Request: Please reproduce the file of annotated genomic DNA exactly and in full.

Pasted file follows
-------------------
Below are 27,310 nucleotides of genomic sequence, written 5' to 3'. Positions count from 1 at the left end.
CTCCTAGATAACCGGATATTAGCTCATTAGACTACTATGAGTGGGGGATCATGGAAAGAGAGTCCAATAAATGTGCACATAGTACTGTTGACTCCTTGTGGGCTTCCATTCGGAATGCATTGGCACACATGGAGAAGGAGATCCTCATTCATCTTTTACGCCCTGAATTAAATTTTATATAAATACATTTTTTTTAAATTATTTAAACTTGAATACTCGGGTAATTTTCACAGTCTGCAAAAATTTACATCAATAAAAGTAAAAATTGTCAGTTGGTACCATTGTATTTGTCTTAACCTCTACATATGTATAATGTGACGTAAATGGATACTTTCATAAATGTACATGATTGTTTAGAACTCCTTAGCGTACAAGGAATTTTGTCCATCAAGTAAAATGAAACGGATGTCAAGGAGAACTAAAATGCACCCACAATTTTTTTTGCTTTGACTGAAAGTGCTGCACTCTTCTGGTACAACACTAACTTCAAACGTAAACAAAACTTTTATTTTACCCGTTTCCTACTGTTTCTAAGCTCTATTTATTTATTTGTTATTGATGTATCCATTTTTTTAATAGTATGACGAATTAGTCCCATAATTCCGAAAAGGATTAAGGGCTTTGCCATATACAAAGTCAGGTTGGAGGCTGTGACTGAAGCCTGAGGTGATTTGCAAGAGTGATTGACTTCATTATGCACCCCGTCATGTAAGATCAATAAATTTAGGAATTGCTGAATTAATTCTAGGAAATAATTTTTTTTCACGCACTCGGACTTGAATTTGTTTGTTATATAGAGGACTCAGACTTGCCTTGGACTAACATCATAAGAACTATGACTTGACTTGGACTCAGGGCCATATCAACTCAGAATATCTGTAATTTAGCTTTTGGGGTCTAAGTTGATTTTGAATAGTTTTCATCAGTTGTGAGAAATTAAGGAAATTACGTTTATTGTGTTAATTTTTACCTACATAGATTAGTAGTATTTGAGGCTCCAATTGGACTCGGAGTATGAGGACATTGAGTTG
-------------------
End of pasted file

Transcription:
Below are 27,310 nucleotides of genomic sequence, written 5' to 3'. Positions count from 1 at the left end.
CTCCTAGATAACCGGATATTAGCTCATTAGACTACTATGAGTGGGGGATCATGGAAAGAGAGTCCAATAAATGTGCACATAGTACTGTTGACTCCTTGTGGGCTTCCATTCGGAATGCATTGGCACACATGGAGAAGGAGATCCTCATTCATCTTTTACGCCCTGAATTAAATTTTATATAAATACATTTTTTTTAAATTATTTAAACTTGAATACTCGGGTAATTTTCACAGTCTGCAAAAATTTACATCAATAAAAGTAAAAATTGTCAGTTGGTACCATTGTATTTGTCTTAACCTCTACATATGTATAATGTGACGTAAATGGATACTTTCATAAATGTACATGATTGTTTAGAACTCCTTAGCGTACAAGGAATTTTGTCCATCAAGTAAAATGAAACGGATGTCAAGGAGAACTAAAATGCACCCACAATTTTTTTTGCTTTGACTGAAAGTGCTGCACTCTTCTGGTACAACACTAACTTCAAACGTAAACAAAACTTTTATTTTACCCGTTTCCTACTGTTTCTAAGCTCTATTTATTTATTTGTTATTGATGTATCCATTTTTTTAATAGTATGACGAATTAGTCCCATAATTCCGAAAAGGATTAAGGGCTTTGCCATATACAAAGTCAGGTTGGAGGCTGTGACTGAAGCCTGAGGTGATTTGCAAGAGTGATTGACTTCATTATGCACCCCGTCATGTAAGATCAATAAATTTAGGAATTGCTGAATTAATTCTAGGAAATAATTTTTTTTCACGCACTCGGACTTGAATTTGTTTGTTATATAGAGGACTCAGACTTGCCTTGGACTAACATCATAAGAACTATGACTTGACTTGGACTCAGGGCCATATCAACTCAGAATATCTGTAATTTAGCTTTTGGGGTCTAAGTTGATTTTGAATAGTTTTCATCAGTTGTGAGAAATTAAGGAAATTACGTTTATTGTGTTAATTTTTACCTACATAGATTAGTAGTATTTGAGGCTCCAATTGGACTCGGAGTATGAGGACATTGAGTTG